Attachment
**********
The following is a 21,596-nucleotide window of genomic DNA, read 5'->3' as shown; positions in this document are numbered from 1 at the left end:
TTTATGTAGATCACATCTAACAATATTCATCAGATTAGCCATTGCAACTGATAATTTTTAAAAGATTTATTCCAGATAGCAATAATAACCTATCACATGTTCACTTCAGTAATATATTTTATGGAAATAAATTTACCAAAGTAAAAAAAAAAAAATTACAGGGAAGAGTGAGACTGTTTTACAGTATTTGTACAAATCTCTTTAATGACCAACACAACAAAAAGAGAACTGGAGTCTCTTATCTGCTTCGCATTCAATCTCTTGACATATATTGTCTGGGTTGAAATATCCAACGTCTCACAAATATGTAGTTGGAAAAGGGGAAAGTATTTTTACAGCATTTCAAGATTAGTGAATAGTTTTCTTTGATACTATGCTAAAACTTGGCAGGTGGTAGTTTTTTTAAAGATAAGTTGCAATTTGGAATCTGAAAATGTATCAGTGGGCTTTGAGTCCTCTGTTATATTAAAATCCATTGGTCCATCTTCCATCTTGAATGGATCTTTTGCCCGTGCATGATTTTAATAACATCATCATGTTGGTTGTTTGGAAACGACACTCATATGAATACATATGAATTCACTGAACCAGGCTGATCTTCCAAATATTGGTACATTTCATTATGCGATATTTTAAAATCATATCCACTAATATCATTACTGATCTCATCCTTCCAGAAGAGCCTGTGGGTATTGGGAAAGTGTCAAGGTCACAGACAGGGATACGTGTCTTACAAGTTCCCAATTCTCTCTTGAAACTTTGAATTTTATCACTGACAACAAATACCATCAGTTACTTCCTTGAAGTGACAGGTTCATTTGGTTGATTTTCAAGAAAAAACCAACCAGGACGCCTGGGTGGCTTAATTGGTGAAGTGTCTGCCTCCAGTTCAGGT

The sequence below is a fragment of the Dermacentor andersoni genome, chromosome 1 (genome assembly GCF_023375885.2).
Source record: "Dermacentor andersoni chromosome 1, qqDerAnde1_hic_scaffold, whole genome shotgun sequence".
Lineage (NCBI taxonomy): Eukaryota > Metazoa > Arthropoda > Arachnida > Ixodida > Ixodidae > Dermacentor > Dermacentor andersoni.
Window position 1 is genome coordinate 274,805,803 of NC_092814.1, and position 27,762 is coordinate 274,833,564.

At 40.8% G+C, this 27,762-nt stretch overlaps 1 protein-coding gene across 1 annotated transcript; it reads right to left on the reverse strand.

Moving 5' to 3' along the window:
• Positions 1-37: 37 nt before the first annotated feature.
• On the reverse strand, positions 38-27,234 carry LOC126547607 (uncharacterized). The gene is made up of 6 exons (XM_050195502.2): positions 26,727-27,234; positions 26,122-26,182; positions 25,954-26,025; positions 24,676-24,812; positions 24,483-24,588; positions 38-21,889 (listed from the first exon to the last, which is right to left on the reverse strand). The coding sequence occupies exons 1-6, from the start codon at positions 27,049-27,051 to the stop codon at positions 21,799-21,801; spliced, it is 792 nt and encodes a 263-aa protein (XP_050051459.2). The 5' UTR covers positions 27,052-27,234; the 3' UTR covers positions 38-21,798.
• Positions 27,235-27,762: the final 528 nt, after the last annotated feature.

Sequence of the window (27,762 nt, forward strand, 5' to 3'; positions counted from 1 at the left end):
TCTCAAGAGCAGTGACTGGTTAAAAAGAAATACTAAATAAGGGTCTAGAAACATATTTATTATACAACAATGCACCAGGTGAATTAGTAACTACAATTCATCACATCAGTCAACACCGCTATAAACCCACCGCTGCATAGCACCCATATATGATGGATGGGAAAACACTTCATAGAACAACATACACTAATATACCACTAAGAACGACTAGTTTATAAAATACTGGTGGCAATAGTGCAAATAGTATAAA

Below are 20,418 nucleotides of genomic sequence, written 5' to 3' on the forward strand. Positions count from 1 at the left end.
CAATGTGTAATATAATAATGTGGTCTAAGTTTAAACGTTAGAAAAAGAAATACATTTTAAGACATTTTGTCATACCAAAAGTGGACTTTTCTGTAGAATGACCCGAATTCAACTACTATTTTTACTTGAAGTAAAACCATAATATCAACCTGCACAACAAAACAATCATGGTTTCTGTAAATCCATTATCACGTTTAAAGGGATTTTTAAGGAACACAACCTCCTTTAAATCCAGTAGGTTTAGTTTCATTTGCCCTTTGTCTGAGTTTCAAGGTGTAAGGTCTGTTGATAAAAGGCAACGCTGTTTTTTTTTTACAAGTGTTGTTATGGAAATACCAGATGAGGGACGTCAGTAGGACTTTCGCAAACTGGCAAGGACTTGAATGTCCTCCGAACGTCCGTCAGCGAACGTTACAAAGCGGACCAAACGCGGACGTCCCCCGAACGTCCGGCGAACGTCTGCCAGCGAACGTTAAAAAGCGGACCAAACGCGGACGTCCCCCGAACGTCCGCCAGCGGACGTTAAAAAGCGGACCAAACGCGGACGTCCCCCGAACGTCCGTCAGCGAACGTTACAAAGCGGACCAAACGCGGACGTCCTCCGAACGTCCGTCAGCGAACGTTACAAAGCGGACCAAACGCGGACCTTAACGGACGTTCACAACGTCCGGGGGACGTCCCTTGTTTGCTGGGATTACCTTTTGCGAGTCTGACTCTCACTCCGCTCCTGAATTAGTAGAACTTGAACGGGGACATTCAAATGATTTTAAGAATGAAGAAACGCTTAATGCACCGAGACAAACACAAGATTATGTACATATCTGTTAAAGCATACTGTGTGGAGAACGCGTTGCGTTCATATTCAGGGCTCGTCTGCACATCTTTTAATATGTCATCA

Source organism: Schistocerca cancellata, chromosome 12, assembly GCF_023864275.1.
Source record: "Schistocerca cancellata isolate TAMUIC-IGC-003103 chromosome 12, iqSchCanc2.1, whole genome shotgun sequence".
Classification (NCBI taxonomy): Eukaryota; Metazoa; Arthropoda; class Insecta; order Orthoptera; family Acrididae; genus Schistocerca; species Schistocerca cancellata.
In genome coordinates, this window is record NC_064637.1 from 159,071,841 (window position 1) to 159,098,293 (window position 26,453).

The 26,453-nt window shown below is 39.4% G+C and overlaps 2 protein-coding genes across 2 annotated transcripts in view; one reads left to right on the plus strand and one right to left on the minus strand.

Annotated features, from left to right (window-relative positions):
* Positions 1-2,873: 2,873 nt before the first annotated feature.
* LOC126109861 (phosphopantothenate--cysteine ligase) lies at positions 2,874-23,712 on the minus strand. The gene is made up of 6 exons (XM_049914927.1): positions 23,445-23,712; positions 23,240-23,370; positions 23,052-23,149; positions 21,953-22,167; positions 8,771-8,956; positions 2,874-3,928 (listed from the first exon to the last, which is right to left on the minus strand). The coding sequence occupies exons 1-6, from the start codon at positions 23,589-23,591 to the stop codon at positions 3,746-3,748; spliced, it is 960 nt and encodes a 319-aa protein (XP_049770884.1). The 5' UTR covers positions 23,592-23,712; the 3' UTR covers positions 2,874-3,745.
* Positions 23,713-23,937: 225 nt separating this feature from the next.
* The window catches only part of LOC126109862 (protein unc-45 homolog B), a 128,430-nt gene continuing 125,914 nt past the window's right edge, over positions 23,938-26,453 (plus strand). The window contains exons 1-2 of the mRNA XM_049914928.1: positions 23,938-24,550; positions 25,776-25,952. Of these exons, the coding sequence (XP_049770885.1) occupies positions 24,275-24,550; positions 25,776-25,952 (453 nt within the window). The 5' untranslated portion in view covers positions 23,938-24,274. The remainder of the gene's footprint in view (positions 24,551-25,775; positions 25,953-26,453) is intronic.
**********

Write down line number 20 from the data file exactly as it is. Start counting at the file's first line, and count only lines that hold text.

The 26,453-nt window shown below is 39.4% G+C and overlaps 2 protein-coding genes across 2 annotated transcripts in view; one reads left to right on the plus strand and one right to left on the minus strand.